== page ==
3. That I was true to my word.

One of our biggest concerns is to disappoint our children. I want my children to grow up remembering that it has always been the right choice to depend on Dad’s word – and that whenever I had promised something, I had always followed through.

It is difficult because a parent can easily promise castles in the air just to get a little quiet at seven thirty in the evening. You might regret it, but it is better to keep a promise, even if the promise included enrolling your son in a capoeira class in which he will only end up taking one lesson, or go to the children’s festival with your daughter with earplugs and Adderall.

If you’re not sure that you’ll keep your promise, don’t promise, take some time to think and tell the brat to “let you sleep on it”, even though a good night’s sleep isn’t something we remember having.

4. That I was unpredictable.

It’s easy to get sucked into a routine of showers, laundries, paying the bills and the general daily tasks. Routine is important, and boundaries are sometimes, even more important, but our children will always want to break both, and that’s OK.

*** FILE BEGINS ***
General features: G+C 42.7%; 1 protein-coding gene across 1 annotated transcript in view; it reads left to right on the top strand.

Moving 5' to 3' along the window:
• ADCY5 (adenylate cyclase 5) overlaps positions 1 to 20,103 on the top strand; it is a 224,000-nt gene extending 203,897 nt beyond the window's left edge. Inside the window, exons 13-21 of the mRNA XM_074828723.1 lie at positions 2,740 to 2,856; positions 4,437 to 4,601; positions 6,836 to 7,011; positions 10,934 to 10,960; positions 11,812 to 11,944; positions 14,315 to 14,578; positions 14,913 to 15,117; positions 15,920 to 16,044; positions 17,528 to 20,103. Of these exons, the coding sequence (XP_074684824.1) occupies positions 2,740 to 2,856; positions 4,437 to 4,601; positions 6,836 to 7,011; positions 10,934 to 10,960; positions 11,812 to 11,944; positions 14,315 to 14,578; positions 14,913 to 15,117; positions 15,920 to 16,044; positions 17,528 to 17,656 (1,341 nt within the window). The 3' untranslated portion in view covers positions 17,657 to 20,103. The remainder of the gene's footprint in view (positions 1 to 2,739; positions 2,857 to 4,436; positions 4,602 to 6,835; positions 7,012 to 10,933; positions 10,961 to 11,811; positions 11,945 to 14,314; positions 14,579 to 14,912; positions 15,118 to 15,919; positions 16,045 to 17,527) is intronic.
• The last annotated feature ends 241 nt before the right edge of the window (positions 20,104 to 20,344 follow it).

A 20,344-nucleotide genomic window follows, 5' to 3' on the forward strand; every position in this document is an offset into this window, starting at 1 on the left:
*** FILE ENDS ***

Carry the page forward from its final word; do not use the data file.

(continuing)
I want to raise children that will know that Dad’s word is strong as a rock, but on the other hand, river water can pass in between rocks. Between all the rules and the everyday boundaries, I will occasionally let them devour ice cream after they had brushed their teeth, and I will skip school with them in order to watch a movie in the cinema with a popcorn container as large as their heads. Surprises do not have to be limited to birthdays.

It is the spontaneous experiences, the times we let the children have something even though they were sure they wouldn’t be allowed to, those are the things that will help our children realize that life is not black and white and that they should experience all colors in between – because that’s life, unpredictable experiences swimming in a sea of routine and boundaries.

5. That I gave them everything, E-V-E-R-Y-T-H-I-N-G!

I want to raise children that will live with the knowledge that I, his father, was always willing to give him everything – whether if it’s my time, the food in my mouth or my life. I do it anyway, without realizing it, I dedicate to them all my waking hours, from the moment I get home from work. They shower before I do, eat before I do, and usually pee before I do. Naturally they’re the top priority, and that’s how they should feel.

My children and I are not two different beings, they are the natural continuation of my life. In their blood and heart beats my genetic trace, and they will always be my top priority – and I want them to know that if, God forbid, a time comes when a choice must be made between me and them, the answer is clear and automatic – their lives first, whether they are four or fifty-four years old.

This article was originally published at The Good Men Project. Reprinted with permission from the author.